Soldering Equipment 130

This class provides an introduction to basic soldering equipment selection, including safety equipment.

  • Difficulty Beginner

  • Format Online

  • Number of Lessons 15

  • Language English


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Course Outline
  • Objectives
  • What Is Soldering Equipment?
  • Electric Soldering Irons
  • Soldering Iron Tips
  • Gas-Powered Soldering Torches
  • Types of Solder
  • Lead-Free Solder
  • What Is Flux?
  • Rosin-Based Flux
  • Water-Soluble Flux
  • ESD-Safe Devices
  • Desoldering Equipment
  • Soldering Accessories
  • Soldering Safety Equipment
  • Summary
  • Describe basic soldering equipment.
  • Describe characteristics of electric soldering irons.
  • Describe features of soldering iron tips.
  • Describe features of gas-powered soldering torches.
  • Distinguish between types of solder.
  • Describe characteristics of lead-free solder.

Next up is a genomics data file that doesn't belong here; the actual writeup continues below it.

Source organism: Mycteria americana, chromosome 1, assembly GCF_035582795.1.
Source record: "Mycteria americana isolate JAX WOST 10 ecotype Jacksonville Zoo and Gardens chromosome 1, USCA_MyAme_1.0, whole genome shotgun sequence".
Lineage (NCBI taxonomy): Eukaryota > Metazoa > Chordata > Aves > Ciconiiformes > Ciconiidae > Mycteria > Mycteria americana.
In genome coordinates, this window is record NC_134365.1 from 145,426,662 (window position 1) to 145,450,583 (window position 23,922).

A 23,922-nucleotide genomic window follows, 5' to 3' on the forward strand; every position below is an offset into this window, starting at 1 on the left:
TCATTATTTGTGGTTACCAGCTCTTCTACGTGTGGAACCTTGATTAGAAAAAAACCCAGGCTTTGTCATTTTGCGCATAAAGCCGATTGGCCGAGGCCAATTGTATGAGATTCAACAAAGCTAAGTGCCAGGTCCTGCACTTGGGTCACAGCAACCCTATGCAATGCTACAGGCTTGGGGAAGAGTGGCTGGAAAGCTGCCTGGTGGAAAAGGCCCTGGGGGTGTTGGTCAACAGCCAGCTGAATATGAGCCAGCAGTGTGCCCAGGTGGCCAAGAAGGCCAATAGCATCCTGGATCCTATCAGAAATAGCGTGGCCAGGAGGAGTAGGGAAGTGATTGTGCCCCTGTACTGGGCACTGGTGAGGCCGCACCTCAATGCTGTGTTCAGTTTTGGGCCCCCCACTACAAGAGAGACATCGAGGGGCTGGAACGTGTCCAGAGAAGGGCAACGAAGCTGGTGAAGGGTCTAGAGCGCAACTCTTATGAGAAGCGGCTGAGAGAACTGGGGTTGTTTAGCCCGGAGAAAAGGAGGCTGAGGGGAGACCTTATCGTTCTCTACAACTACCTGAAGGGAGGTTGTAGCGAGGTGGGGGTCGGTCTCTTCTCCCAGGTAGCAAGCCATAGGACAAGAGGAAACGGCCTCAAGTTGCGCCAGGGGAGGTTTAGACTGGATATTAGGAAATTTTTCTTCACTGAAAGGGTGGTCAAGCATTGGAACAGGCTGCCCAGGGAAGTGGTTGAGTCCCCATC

• Describe how flux is used in soldering.
  • Describe features of rosin-based fluxes.
  • Describe features of water-soluble fluxes.
  • Describe practices for preventing ESD while soldering.
  • Distinguish between types of desoldering equipment.
  • Identify types of soldering accessories.
  • Describe types of soldering safety equipment.
Vocabulary Term

60/40 solder

Solder that is made of 60% tin and 40% lead. 60/40 is the most commonly used type of solder.

63/37 solder

Solder that is made of 63% tin and 37% lead. 63/37 solder is also known as eutectic solder and is often preferred because it goes directly from a solid to liquid state when melted.


The measure of flux cleaning strength. The more active the flux, the more effectively it cleans, though fluxes with higher activity may damage some components.

benchtop fume extractor

A device designed to remove harmful fumes caused by solder and flux from the soldering workstation by filtering the air.

blowtorch tip